This collection of studies is a mix of existing population cohorts and studies established early in the pandemic. Existing cohorts are advantageous because their compositions tend to reflect that of general population, so their results can be generalized. And because long-running population cohorts will have data on participants from before the pandemic, they can quantify changes in mental health accurately, says epidemiologist Klaus Berger at the University of Muenster in Germany, who chairs the German National Cohort, one of the world’s largest health cohorts.
But large, established cohorts move relatively slowly and mostly sample infrequently. The newer cohorts lack the baseline of data collected before the pandemic, but many can follow the dynamics of the crisis in a nimbler way.
Fancourt leads one of the largest new studies, the UK COVID-19 Social Study. The study recruited — mostly through social media — more than 72,000 UK adults in the first few weeks of the country’s first lockdown, in March. Participants fill in a weekly 10-minute online questionnaire, which includes questions that identify feelings of anxiety or depression.
“With survey responses coming in at a rate of one every 20 seconds, we get information about how people are responding psychologically and socially to the pandemic in real time, and see specifically how it’s changed in response to things like new government measures coming in, or lockdown measures being eased,” says Fancourt. For example, she says, the high levels of anxiety and depression the study found in its early weeks reduced during the lockdown, rather than increased as some had anticipated.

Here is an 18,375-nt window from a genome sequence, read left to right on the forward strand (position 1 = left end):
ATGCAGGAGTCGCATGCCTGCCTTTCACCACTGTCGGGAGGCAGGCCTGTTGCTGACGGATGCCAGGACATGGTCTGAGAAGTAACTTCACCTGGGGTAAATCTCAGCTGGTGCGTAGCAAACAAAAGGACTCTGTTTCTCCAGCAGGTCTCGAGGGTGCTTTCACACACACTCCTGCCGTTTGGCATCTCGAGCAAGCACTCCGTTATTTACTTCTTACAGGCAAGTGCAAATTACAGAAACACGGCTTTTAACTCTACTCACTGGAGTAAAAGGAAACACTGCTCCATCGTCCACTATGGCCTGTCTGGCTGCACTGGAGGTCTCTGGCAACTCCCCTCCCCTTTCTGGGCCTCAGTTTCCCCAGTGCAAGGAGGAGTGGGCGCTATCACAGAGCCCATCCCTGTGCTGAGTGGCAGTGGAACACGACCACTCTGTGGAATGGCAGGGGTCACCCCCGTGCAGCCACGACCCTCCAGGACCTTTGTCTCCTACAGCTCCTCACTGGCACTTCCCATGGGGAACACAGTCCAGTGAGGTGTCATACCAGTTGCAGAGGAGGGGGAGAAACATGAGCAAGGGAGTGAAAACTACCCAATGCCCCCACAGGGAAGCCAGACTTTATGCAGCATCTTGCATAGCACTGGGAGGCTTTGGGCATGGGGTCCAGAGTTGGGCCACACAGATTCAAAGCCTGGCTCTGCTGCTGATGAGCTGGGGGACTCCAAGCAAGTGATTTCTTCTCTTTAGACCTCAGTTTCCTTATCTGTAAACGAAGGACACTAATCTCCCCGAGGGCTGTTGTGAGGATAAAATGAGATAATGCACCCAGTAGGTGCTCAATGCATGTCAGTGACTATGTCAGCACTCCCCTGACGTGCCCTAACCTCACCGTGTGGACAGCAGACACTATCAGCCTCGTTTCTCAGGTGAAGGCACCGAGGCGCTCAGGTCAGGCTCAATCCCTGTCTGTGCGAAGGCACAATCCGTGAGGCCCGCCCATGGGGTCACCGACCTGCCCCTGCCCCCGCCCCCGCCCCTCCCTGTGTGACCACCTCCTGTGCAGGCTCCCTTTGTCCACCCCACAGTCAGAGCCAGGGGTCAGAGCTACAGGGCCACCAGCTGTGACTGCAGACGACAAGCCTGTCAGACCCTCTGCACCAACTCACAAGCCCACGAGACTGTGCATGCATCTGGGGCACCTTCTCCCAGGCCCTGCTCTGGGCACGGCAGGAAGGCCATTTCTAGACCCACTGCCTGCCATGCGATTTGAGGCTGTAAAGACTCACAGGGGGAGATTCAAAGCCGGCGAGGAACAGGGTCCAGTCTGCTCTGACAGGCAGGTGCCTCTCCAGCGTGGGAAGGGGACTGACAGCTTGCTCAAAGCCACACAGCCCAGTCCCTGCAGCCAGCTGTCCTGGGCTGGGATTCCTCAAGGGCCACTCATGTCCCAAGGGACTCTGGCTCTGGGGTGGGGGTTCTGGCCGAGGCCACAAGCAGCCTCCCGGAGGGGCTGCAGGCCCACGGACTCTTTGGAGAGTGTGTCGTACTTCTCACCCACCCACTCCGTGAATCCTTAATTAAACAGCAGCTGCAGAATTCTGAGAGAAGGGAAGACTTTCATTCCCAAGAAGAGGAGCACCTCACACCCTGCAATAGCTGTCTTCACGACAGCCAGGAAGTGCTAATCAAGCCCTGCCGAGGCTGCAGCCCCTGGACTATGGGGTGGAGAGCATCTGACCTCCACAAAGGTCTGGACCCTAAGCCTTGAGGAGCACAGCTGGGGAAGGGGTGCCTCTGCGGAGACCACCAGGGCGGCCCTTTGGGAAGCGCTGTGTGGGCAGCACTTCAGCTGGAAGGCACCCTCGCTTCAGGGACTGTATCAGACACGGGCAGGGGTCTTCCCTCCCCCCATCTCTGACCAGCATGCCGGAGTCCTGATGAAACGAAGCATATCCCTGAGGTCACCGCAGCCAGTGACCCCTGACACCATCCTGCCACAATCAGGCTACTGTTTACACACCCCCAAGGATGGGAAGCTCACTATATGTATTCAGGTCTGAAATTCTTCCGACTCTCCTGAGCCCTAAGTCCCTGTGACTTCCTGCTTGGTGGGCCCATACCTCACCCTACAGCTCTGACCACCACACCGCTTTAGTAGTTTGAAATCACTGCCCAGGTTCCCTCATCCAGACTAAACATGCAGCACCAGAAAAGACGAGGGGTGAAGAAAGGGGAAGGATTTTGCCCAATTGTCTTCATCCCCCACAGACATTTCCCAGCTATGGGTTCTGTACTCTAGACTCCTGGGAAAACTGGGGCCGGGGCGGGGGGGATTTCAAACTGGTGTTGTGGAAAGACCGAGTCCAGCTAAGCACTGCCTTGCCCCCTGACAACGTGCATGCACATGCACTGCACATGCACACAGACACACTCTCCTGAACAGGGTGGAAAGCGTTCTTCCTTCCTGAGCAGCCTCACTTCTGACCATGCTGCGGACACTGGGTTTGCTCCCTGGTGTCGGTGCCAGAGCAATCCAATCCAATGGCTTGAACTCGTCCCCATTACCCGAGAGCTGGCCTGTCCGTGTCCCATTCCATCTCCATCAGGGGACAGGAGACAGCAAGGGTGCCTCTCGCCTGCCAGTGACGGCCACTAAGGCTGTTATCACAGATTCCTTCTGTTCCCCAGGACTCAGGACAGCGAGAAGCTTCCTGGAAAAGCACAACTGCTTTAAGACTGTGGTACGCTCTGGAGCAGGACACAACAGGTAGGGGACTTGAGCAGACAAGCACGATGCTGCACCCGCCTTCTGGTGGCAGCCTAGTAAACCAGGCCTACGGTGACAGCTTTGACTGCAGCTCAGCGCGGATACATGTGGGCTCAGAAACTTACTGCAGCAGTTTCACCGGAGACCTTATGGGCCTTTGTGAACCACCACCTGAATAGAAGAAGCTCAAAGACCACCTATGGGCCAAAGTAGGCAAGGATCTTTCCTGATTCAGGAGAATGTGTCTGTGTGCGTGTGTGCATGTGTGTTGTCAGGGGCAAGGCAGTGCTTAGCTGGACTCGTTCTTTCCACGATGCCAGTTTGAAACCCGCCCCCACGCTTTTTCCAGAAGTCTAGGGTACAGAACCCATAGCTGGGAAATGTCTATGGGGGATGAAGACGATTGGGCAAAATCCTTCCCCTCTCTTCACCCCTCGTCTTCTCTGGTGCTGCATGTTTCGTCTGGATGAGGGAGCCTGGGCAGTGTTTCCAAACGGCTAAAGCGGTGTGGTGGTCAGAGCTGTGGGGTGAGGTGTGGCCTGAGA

“Together, these types of study will tell us how government policies are experienced across different segments of societies and will help us understand how we should manage this pandemic, and future pandemics,” says Nazroo, who is participating in the European Union-wide Survey on Health, Ageing and Retirement in Europe cohort and other surveys related to COVID and mental health.
Another study, called the COVID-19 Health Care Workers Study, aims to quantify how health workers, who have faced unprecedented levels of illness and death, have coped. The study is collecting data in 21 countries, including low-income nations in Latin America and Africa where mental-health resources are limited (see ‘Monitoring mental health’). “We want to compare across countries to know what is happening that is different,” says Olatunde Ayinde, a research on the study’s Nigerian arm. He thinks that geographical variations are likely to stem from differences in the quality of mental-health services, the availability and types of social care on offer and poverty levels. Many countries in Africa have just a fraction of the mental-health practitioners compared with high-income countries. “We want to know what is responsible for the differences,” says Ayinde.